Film Fest 919 Review: ‘Windows on the World’ Lacks Subtlety But Finds Emotional Resonance

Film Fest 919: Utilizing the September 11th terrorist attacks as a plot device is the cinematic equivalent of a nuclear weapon. Deploy it properly and the emotional impact can be huge, achieving your goals in one fell swoop. However, do so irresponsibly and the devastation can be something your movie can never recover from. Despite not knowing the meaning of the word subtle, “Windows on the World” manages to make its 9/11 use respectful enough to benefit the project, not hinder it. A New York and Mexico based immigrant drama playing down in Chapel Hill at Film Fest 919, it’s a small movie that eventually has a lot to say.

“Windows on the World” mixes a period story of 9/11 anguish with a still modern look at the hardships of being an undocumented worked in America. Director Michael D. Olmos (son of Edward James Olmos) has great empathy, and every bit of his film contains that. He and his writers lack subtlety (more on that later), but their heart is decidedly in the right place, and that counts for a lot.

Seeking a better life for his family, Balthazar (Olmos) has opted to leave Mexico and head to America. Ending up in New York, working at the Windows on the World restaurant in the Twin Towers, he sends money home, working hard for his wife and children. On September 11th, the family sees the World Trade Center destroyed, presuming their patriarch dead as well. Weeks pass with no word from him, furthering that belief. However, his wife Elena (Julie Carmen) swears she saw him running from the destruction in news footage, so son Fernando (Ryan Guzman) decides to sneak into the United States, hoping to find his father. A dangerous journey across the border ensues, but he makes it, not sure what comes next.

In New York, Fernando is at a loss for how to find confirmation of his father’s death. Homeless and with limited funds, he’s seen as just another illegal, not as a potentially grieving son. As he looks for answers, he catches the eye of a pretty girl in Lia (Chelsea Gilligan) and gets a job washing windows for Lou (Glynn Turman). Soon, he gets a lead that might answer his big question, but the reveal of what happened to Balthazar only causes more pain.

The cast are given fairly generic characters to play, but they bring out the heart in them. Ryan Guzman is charming and brings his journey ample amounts of heart, while Glynn Turman is a welcome burst of character and energy whenever he’s on screen. The few scenes with Edward James Olmos remind you why he’s such a great actor, but he’s not the focus. Guzman is our protagonist, and while he’s not on that level, he’s up to the task of carrying the movie.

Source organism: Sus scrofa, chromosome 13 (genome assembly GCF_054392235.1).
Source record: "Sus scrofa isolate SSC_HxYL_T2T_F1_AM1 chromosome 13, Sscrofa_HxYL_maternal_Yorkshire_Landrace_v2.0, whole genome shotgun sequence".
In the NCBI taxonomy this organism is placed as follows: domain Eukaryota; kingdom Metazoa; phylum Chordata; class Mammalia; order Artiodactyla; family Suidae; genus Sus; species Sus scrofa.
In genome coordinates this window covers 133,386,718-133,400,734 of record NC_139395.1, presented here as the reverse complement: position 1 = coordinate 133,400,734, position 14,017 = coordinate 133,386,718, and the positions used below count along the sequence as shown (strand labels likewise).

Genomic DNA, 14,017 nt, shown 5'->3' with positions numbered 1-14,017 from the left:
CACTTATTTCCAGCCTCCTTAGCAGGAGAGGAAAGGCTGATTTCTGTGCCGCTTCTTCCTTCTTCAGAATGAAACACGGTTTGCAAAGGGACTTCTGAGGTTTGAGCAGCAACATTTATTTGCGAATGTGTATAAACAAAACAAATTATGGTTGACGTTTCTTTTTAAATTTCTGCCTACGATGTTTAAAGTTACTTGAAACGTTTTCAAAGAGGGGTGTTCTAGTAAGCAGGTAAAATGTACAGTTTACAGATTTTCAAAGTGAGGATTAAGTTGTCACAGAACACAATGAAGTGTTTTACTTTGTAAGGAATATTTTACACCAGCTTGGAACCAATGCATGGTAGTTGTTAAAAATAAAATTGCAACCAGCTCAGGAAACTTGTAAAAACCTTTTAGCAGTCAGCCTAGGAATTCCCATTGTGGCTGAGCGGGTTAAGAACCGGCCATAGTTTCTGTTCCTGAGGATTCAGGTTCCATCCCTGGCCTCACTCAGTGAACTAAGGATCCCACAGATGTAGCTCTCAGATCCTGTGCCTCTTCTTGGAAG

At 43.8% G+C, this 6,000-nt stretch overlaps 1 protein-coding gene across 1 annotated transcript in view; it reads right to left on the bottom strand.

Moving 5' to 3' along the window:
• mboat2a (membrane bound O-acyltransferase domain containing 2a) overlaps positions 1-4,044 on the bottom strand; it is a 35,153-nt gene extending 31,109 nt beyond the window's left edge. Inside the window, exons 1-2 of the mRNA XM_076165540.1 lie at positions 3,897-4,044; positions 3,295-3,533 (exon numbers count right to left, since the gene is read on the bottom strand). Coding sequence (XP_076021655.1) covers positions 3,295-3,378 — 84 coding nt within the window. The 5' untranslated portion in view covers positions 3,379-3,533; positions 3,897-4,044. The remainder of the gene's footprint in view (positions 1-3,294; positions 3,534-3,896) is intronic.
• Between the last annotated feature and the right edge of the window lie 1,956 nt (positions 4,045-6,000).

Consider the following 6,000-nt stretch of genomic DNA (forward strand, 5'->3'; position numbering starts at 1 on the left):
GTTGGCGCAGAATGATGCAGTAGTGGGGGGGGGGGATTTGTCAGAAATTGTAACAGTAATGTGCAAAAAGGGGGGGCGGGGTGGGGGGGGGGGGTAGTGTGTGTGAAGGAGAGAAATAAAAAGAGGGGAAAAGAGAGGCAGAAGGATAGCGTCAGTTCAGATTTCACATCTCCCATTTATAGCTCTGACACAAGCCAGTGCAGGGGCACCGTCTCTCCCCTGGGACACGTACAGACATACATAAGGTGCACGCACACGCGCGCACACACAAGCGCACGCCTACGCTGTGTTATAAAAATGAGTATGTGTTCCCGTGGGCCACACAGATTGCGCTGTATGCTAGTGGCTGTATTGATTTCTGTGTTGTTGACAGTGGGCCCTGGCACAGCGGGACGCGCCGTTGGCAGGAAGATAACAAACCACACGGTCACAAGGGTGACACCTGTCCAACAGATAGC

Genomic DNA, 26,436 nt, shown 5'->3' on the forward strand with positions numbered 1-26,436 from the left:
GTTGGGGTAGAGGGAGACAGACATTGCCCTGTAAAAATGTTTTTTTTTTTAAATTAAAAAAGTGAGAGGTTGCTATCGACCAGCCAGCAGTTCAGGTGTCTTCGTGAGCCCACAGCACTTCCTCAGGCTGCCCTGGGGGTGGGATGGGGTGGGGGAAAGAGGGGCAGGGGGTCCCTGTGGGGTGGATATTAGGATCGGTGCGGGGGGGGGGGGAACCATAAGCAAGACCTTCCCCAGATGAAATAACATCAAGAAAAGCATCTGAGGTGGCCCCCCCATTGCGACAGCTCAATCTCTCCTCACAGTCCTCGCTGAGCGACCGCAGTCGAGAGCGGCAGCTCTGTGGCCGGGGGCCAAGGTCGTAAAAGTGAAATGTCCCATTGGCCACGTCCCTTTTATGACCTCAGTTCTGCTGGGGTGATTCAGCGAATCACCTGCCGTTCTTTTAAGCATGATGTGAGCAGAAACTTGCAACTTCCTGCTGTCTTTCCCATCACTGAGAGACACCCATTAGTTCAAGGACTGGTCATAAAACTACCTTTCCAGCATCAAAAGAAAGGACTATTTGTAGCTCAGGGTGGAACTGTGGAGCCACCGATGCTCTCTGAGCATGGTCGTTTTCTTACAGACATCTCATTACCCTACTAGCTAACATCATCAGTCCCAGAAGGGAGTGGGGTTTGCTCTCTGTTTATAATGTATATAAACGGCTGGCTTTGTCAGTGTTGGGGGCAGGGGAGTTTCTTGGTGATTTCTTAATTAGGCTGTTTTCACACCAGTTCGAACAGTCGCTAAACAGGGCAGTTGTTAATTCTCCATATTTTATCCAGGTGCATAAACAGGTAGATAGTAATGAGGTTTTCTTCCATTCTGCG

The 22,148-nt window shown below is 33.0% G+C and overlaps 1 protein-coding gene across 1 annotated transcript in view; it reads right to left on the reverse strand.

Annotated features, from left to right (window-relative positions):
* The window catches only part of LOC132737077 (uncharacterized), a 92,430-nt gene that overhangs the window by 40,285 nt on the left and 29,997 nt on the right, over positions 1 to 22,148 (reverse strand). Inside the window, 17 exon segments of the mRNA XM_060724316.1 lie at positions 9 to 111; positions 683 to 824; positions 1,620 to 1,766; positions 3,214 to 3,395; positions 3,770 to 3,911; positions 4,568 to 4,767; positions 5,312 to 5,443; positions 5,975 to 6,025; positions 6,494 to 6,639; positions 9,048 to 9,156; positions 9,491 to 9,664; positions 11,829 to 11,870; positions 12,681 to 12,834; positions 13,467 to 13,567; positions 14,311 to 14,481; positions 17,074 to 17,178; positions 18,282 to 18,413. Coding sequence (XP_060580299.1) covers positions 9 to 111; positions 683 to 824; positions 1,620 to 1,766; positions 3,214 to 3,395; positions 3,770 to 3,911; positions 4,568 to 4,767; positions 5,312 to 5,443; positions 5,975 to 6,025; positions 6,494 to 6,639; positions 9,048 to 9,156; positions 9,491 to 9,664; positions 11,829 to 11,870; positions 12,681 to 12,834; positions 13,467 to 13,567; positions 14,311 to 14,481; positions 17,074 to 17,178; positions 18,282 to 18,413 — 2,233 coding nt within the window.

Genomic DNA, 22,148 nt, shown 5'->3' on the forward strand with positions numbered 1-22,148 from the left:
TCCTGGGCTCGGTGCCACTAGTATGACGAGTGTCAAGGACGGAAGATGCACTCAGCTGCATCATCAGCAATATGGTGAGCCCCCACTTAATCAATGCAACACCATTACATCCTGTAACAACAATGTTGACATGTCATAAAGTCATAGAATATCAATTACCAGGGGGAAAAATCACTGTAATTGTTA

Director Olmos, along with his writers Robert Mailer Anderson and Zack Anderson, want this movie to be as accessible as possible. Having the cast speak English takes away some realism, but once you get used to it, you realize it’s in order to make this palatable to the masses. Considering how mainstream this otherwise is, it’s understandable why it wasn’t shot in Spanish. They don’t have a subtle approach to emotions, racism, or the pain of the attack, so it fits in with their MO. Had they not been able to get a handle on the trickiness of 9/11 as a plot device, this would have been awful. Instead, it sneaks up on you and may even wring some tears by the end.

One thing worth mentioning is that this flick evocatively utilizes the missing flyers that plastered New York City after the attack. The most emotionally resonate choice in the film is how the camera lingers just long enough on the endless flyers that were so ubiquitous in the days, weeks, and months after the tragedy. Anyone who remembers them will have a visceral reaction. The filmmakers don’t overuse it, but they’re always on the periphery, reminding everyone of the pain everyone carried around the five boroughs in the aftermath. It’s a small detail, but a noteworthy one.

Film Fest 919 is hundreds of miles away from NYC, but “Windows on the World” is an affecting and effective portrait of what it was like, even if it’s telling an immigrant’s story. The plot is on the nose and the emotions are hammered home, but the power of the tale carries the day. When it is acquired for release, it has a decent chance of being a crossover success.

“Windows on the World” is currently seeking distribution.

GRADE: (★★)

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